Visible objects in our Universe like stars or planets are composed of atoms that in turn are made of protons, neutrons, and electrons. But only about 16% of the matter in our Universe is composed of known particles, the nature of the remaining 84% is unknown and is usually referred to as dark matter. The aim of this project is to study a class of new particles that could form the dark matter and to suggest different ways how the existence of these particles could be revealed.
In particular, completely new window for studying our Universe was recently open by detection of the so-called gravitational waves. These ripples in the fabric of space and time can be produced by violent processes in the Universe like phase transitions between different phases of matter shortly after Big Bang. Such a phase transition could have happened also in the dark sector, and the aim of this project is to calculate the gravitational-wave spectra that could be measured by sensitive space-based experiments that are now being built and that could shed light on the nature of dark matter in this way.
Further, the dark matter particles studied in this project interact with each other which could alter the formation of structures in our Universe. Recent observations of matter distribution in galaxies and galaxy clusters indeed suggest that the dark matter could feature such self-interactions. As a part of this project, these observations will be used to put constraints on the properties of the dark matter particles.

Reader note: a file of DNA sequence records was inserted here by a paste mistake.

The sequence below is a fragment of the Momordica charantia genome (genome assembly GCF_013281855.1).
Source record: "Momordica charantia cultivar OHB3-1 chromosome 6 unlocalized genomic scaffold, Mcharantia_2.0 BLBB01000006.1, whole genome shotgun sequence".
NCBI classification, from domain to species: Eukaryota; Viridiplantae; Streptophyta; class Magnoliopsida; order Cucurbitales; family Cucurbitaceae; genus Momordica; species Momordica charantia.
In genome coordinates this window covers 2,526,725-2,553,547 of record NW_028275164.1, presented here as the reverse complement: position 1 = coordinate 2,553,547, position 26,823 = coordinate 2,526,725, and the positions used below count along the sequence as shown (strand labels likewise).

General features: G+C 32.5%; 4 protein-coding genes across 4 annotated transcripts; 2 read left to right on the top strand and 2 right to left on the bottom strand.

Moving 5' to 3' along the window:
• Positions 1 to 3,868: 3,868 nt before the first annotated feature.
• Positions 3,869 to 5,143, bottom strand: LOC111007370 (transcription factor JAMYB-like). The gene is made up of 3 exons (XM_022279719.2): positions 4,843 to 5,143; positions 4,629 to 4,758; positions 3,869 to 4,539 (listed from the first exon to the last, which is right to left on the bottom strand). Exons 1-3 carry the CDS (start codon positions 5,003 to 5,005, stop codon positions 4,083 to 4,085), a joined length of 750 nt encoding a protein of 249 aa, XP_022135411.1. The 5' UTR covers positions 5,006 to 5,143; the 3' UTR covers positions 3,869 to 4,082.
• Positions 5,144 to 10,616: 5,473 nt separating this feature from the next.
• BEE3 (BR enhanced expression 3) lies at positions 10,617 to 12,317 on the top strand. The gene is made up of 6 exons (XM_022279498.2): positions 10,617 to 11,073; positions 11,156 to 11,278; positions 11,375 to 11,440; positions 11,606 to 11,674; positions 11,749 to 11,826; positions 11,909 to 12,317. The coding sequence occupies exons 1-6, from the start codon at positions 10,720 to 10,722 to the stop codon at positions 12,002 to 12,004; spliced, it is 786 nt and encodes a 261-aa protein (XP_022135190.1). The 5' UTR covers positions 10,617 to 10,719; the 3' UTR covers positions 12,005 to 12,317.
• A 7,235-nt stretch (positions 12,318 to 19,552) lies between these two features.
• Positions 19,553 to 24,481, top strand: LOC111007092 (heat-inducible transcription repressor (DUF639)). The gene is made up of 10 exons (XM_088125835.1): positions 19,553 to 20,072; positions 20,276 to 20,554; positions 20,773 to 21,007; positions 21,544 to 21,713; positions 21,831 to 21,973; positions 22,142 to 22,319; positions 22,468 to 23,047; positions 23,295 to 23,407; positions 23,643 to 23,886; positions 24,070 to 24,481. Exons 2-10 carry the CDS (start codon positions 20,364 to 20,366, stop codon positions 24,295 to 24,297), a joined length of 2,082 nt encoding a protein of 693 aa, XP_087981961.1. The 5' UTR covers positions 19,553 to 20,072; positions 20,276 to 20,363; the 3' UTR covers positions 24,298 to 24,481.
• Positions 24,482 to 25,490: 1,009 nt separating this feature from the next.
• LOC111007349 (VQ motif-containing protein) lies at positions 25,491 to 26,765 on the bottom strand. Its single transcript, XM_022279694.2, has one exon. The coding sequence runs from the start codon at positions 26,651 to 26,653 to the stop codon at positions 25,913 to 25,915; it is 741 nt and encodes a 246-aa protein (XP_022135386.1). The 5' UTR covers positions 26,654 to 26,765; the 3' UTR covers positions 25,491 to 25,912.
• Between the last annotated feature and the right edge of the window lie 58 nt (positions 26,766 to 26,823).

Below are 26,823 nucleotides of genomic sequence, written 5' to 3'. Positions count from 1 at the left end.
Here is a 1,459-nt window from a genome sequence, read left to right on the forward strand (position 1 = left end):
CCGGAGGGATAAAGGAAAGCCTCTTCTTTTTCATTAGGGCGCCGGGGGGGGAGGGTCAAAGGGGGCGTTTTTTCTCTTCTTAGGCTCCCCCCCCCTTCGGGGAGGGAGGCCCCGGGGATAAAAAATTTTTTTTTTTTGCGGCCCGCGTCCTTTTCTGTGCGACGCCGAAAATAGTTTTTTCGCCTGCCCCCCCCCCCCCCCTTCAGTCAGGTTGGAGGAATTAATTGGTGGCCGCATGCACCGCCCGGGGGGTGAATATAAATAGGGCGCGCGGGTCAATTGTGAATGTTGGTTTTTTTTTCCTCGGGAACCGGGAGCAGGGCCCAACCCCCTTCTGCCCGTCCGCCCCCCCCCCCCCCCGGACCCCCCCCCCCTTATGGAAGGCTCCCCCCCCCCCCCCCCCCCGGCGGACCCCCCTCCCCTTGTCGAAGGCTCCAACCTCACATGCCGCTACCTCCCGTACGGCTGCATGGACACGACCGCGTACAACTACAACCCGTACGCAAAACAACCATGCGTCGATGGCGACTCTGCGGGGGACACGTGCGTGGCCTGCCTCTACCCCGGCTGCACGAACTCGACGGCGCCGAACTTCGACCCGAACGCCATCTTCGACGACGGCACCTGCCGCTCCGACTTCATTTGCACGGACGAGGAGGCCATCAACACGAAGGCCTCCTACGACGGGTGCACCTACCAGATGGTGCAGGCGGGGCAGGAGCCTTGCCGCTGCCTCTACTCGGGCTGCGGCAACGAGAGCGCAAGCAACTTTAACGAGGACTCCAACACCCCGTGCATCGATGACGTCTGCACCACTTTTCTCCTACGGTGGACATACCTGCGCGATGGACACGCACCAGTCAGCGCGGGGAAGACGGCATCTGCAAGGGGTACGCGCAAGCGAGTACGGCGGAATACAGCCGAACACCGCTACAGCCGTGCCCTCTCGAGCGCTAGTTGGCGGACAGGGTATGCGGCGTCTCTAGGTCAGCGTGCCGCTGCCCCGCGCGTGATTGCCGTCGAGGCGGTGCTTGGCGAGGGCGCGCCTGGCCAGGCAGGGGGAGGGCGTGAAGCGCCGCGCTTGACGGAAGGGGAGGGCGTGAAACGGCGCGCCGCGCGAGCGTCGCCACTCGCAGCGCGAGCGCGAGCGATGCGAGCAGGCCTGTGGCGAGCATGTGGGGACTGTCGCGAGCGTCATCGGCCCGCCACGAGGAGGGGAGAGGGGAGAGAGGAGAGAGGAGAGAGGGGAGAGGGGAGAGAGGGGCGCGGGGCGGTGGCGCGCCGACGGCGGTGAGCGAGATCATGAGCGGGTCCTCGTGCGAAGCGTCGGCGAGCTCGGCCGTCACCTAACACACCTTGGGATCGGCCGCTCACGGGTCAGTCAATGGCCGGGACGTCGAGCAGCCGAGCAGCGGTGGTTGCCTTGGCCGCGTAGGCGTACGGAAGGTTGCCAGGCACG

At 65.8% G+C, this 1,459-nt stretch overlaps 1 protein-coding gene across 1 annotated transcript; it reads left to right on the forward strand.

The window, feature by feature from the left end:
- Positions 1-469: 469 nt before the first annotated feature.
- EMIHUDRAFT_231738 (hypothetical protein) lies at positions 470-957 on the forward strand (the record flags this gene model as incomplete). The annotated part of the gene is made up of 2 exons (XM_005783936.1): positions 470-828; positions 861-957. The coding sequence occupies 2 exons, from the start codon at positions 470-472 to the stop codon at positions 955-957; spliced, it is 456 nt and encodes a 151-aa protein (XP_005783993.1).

Only about 16% of all the matter in our Universe is formed by the matter that we know from everyday life on Earth and that builds up stars. The nature of the remaining 84% is unknown and this component is usually referred to as dark matter as it does not interact with electromagnetic radiation and its presence is revealed only by its gravitational impact. Although there are reasons to believe that dark matter weakly interacts with the ordinary matter, range of experiments that are trying to confirm this have null results up to now. On the other hand, the success of recent experiments detecting gravitational wave signals opens new possibilities to shed light on the nature of dark matter and this might be the only source of information in certain dark matter models.
The objective of this project is to identify a class of dark matter candidates that is consistent with all cosmological and experimental constraints and to provide new testable predictions related to these scenarios. The project concentrates on the so-called strongly interacting massive particles (SIMP) that feature self-interactions, hence, can address the puzzle of small scale structure observations that are in tension with the assumption of collisionless cold dark matter. Interpretation of these observations is a matter of ongoing debate, hence, the constraints on self-interactions will be revisited in view of this current progress.
Moreover, strongly coupled theories in general may feature a strong first order phase transition and can, hence, be in principle revealed by future gravitational wave experiments looking for the so-called stochastic gravitational wave background. Predictions for this gravitational wave signal will be derived for the specific setup of SIMP models, but these results will be applicable to a wide class of strongly coupled models addressing different puzzles in particle physics.